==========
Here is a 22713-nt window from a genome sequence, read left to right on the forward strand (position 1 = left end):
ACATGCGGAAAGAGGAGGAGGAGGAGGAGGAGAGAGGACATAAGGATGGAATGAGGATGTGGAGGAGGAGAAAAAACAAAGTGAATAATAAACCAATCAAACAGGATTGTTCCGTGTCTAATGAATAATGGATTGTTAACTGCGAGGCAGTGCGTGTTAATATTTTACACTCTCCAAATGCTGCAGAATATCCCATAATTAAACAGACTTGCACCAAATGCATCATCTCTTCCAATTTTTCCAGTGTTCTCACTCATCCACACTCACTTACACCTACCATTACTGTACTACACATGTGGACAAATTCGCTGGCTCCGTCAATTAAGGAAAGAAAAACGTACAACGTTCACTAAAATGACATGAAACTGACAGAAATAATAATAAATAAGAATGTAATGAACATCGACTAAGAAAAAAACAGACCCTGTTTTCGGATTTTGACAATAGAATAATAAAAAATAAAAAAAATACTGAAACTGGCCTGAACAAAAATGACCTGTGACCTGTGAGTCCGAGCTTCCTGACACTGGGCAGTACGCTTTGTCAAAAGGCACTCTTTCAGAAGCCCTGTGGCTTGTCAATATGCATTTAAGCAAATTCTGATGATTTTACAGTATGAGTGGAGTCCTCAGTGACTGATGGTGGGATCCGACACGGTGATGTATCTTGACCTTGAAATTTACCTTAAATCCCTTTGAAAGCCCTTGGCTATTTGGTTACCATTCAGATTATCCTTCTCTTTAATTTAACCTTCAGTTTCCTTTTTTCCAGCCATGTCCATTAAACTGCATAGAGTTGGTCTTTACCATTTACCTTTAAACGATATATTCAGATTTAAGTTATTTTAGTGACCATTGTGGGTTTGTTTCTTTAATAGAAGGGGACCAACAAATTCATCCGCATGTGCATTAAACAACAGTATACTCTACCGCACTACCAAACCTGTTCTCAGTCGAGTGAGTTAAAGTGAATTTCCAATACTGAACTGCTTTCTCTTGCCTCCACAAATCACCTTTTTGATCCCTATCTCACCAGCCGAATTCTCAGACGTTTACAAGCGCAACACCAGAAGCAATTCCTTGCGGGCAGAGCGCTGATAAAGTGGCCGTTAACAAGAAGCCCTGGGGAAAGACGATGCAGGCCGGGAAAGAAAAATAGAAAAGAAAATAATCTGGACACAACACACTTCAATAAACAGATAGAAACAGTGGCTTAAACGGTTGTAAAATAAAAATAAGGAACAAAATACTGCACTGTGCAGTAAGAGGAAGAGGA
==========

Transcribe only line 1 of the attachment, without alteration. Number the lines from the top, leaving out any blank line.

Here is a 22713-nt window from a genome sequence, read left to right on the forward strand (position 1 = left end):